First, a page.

Illawarra Mercury photographer Sylvia Liber has won her fifth Walkley Award after today being announced the winner of the 2020 Nikon-Walkley Community/Regional Prize.
Sylvia won the award for a body of work entitled Strength and Resilience, a portfolio of images from across the last 12 months featuring images from the South Coast bushfires, an image of a crew member leaving the stranded Ruby Princess in Port Kembla on a bus and a shot of rising Illawarra surfing star Oceanna Rogers.
However, the feature image of the portfolio was one entitled Fierce, an image of Vickie Roach which featured on a Mercury front page in March announcing the Road to Recovery campaign in conjunction with the Illawarra Women's Health Centre.
The campaign called for government support to help design an Australian first domestic violence trauma recovery centre for the Illawarra.
"Vickie Roach is a proud Aboriginal woman who has not cut her hair in decades - in defiance of the strict foster mother who used to chop it off as punishment, and the men who later used her long mane to inflict pain on her, to hold her down and drag her around by it," Sylvia said in her Walkley Award submission.
"Born to a Stolen Generations mother, and then taken herself and sent to live with a strict, religious family in Sydney's western suburbs, Vickie became a runaway at nine, a heroin user by 14 and eventually turned to prostitution to stay alive on the streets of Kings Cross.
"She's spent much of her 60 years in and out of prison - and violent relationships. Between 1976 and 2003, she had 125 convictions or findings of guilt made against her, but when released for the last time in 2008 felt she'd finally managed to break free of the system.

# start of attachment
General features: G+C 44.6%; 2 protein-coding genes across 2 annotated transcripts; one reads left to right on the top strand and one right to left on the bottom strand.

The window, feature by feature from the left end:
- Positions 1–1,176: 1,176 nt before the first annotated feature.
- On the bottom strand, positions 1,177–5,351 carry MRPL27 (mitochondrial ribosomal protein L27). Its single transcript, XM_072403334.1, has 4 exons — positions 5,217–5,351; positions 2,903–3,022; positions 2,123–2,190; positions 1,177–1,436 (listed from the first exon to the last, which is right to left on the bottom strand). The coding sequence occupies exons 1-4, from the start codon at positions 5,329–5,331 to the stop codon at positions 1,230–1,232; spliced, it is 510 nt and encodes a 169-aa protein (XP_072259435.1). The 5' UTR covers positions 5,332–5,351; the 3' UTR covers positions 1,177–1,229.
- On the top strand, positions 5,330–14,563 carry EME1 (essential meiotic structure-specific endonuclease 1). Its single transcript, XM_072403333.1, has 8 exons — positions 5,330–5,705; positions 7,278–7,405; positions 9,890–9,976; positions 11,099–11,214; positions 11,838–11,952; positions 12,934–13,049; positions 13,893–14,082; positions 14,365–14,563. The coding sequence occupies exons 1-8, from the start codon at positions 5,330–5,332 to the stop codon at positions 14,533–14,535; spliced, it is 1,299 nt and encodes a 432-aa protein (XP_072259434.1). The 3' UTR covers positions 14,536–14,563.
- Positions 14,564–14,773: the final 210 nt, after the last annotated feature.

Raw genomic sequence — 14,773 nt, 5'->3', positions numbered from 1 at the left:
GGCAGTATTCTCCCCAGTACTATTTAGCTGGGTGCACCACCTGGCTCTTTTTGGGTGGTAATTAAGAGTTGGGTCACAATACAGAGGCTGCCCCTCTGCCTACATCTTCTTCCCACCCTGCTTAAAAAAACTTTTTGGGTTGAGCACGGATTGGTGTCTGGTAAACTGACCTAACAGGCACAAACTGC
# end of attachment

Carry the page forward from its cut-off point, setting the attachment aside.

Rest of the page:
"But it was while she was imprisoned in Victoria that she gained a master's degree, and in 2007 national notoriety for her role in a ground-breaking legal challenge to the High Court, which returned the right to vote to prisoners serving less than three years."
The accompanying story by Mercury deputy editor Lisa Wachsmuth and the award-winning image led to Shellhabour MP Anna Watson securing a $50,000 grant to progress to the planning stage of the trauma centre.
To call for public support for the next stage of the centre the Illawarra Women's Health Centre and the Illawarra Mercury will be partnering on a special exhibition to be launched in Wollongong next month featuring Liber's images of victims of domestic violence.
The exhibition will tour to other parts of the Illawarra later in the year.
Illawarra Mercury editor Julian O'Brien congratulated Sylvia on the award win, saying it further cements her standing as one of the best newsroom photographers in the country.
"Sylvia is an incredible photographer and in her human portraits always manages to bring out something magical thanks to her own incredible personality and empathy for her subjects," he said.
"We are truly blessed with our photographic team at the Mercury and as Shellharbour's own we should be very proud of Sylvia and the work she does to represent the region."
In awarding the prize the Nikon-Walkley judges said of Sylvia's portfolio: "A well-rounded entry that covered a diverse range of topics in an interesting way. This complete body of work showcased Sylvia's range and ability to capture drama."
Details of the exhibition will be announced in November.
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